Describe compensation changes and shareholder engagement. Ensure that the proxy statement clearly describes any steps taken to address compensation concerns as well as the company’s shareholder outreach efforts. ISS’s policies state that companies do not get credit for compensation changes or shareholder outreach that they do not disclose in their proxy statements. Remind compensation committees of the requirement to disclose whether the 2012 say-on-pay vote had any impact on the company’s executive compensation program so that their deliberations can, if they so choose, specifically address the results of the vote.
Proxy statement drafting tips:
When drafting the Compensation Discussion & Analysis (CD&A) section of the proxy statement, approach it as a strategic work of advocacy for the company’s say-on-pay proposal and not simply a description of compensation policies. Use the CD&A as a way for the board of directors to tell its story about the company’s compensation practices in a comprehensive and integrated fashion. Many companies have begun to include executive summaries at the start of the CD&A in an effort to highlight key messages, especially the pay-for-performance link. To be most effective, this summary should be short and crisply describe the company’s compensation philosophy and practices and, if applicable, how those practices changed in response to shareholder concerns.7 Charts and graphs can be effective in communicating the company's message visually. At a minimum, the summary should address (i) the company's performance in 2012; (ii) how the company adjusted its pay practices in response to its performance; (iii) the company's shareholder engagement efforts and steps taken to address compensation concerns (this item is particularly important for companies with less than 70 percent approval of say-on-pay in 2012); and (iv) how the company's executive pay has been aligned with TSR and other financial metrics over the last three- and five-year periods. A well-crafted executive summary can ease some of the burden on overtaxed institutional shareholders and proxy advisory firms, which are faced with a tidal wave of proxy statements to review and analyze each year. With all public companies required to conduct a say-on-pay vote in 2013, the need to quickly and clearly communicate compensation policies will only increase.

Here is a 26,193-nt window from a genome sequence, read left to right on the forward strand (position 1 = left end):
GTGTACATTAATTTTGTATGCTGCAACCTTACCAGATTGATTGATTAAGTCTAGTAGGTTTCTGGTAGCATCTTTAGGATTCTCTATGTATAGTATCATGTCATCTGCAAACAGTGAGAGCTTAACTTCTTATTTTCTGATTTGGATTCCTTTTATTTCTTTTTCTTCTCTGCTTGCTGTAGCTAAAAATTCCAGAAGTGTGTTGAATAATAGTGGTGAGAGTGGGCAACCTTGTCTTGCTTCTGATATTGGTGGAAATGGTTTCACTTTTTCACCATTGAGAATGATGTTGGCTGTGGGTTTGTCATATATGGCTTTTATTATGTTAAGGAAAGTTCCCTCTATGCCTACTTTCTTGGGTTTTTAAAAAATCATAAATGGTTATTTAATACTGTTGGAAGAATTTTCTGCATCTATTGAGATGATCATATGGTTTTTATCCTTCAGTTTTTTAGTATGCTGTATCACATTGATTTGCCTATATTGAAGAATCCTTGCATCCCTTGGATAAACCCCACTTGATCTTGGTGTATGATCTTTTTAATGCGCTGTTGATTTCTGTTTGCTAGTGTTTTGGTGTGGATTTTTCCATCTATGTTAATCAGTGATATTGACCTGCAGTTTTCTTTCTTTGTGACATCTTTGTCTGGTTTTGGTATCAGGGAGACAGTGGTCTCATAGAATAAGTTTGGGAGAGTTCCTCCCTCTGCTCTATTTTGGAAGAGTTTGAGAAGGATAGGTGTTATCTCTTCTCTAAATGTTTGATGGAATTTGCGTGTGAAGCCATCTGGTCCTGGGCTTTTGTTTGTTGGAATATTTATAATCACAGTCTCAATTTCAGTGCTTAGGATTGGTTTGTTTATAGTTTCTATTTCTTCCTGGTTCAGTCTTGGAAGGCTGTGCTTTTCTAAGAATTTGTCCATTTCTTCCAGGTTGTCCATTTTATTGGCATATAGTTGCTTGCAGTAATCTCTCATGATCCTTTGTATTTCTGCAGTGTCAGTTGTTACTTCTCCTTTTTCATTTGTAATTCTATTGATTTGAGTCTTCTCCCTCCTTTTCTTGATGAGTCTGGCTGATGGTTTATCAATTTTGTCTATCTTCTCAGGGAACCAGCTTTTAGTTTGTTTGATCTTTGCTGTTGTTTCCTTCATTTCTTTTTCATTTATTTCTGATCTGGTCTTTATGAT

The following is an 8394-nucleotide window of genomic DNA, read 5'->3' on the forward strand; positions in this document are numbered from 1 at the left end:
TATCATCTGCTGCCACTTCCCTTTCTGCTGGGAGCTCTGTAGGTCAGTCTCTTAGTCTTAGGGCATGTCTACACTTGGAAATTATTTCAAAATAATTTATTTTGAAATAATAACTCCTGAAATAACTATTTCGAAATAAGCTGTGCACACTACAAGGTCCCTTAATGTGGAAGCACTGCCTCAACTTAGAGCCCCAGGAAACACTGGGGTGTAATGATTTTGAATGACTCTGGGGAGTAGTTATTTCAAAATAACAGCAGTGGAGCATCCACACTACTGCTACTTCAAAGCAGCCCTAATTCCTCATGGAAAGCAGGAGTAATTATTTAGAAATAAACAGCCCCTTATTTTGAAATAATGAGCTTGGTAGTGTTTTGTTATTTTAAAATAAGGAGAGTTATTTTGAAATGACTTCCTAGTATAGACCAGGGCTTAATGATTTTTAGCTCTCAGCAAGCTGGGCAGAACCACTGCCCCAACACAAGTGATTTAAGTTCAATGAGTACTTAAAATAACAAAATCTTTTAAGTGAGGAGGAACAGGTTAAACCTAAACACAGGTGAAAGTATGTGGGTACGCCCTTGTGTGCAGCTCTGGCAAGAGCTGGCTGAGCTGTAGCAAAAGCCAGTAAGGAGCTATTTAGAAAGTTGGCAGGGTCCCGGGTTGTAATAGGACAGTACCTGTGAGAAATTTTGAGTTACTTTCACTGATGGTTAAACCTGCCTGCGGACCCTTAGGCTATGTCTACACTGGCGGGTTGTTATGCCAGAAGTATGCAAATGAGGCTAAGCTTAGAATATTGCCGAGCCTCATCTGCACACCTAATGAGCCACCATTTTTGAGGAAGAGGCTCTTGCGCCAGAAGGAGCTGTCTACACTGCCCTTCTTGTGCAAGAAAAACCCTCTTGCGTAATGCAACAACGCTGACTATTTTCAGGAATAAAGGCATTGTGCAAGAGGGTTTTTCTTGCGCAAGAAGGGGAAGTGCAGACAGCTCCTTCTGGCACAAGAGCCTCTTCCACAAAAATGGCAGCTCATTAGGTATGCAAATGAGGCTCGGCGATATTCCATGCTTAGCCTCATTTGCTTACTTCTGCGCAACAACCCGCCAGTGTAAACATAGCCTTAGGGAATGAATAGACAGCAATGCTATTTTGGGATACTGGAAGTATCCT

For companies that fail the ISS quantitative pay-for-performance tests, the proxy statement is the only place where the company can provide the reasons that ISS should nonetheless recommend in the company's favor. ISS will not speculate and will not give companies the benefit of the doubt: it needs the rationale in the proxy statement to include in its reports. Even if ISS issues a negative recommendation, major shareholders may need explanations from the proxy statement to give to their proxy committees in order to justify ignoring ISS's recommendations.
The summary compensation table will receive disproportionate attention. Consequently, make sure to include any mitigating factors (e.g., if the equity awards include performance elements or the incentive awards are less leveraged than those of the company's peers) in, or in close proximity to, the table.
Realizable pay disclosure. An increasing number of companies are providing supplementary disclosure, usually in tabular form, disclosing realized or realizable pay for their named executive officers, and this trend is likely to continue in 2013. When companies believe that their summary compensation table overstates executive pay due to the values ascribed to stock options and unvested equity awards, this disclosure may be helpful in assisting shareholders in understanding the executive compensation value actually transferred during a fiscal year. The Securities and Exchange Commission (SEC) has informally cautioned issuers to make sure that their alternate disclosure is not misleading to investors.
Say-on-Pay and Related Litigation
The potential for litigation around say-on-pay has created anxiety in a number of boardrooms, as a failed say-on-pay vote has sometimes been quickly followed by a shareholder lawsuit. To date, this type of litigation has been mostly unsuccessful, with a growing number of federal courts concluding that, under Delaware law, a failed say-on-pay vote is not sufficient to rebut the business judgment rule’s deference to directors’ decision making. Although sufficiently bad facts could result in a contrary outcome, directors of Delaware companies should generally take comfort that, if they act in good faith and with appropriate care, their compensation determinations will not be second-guessed or the subject of significant enhanced liability.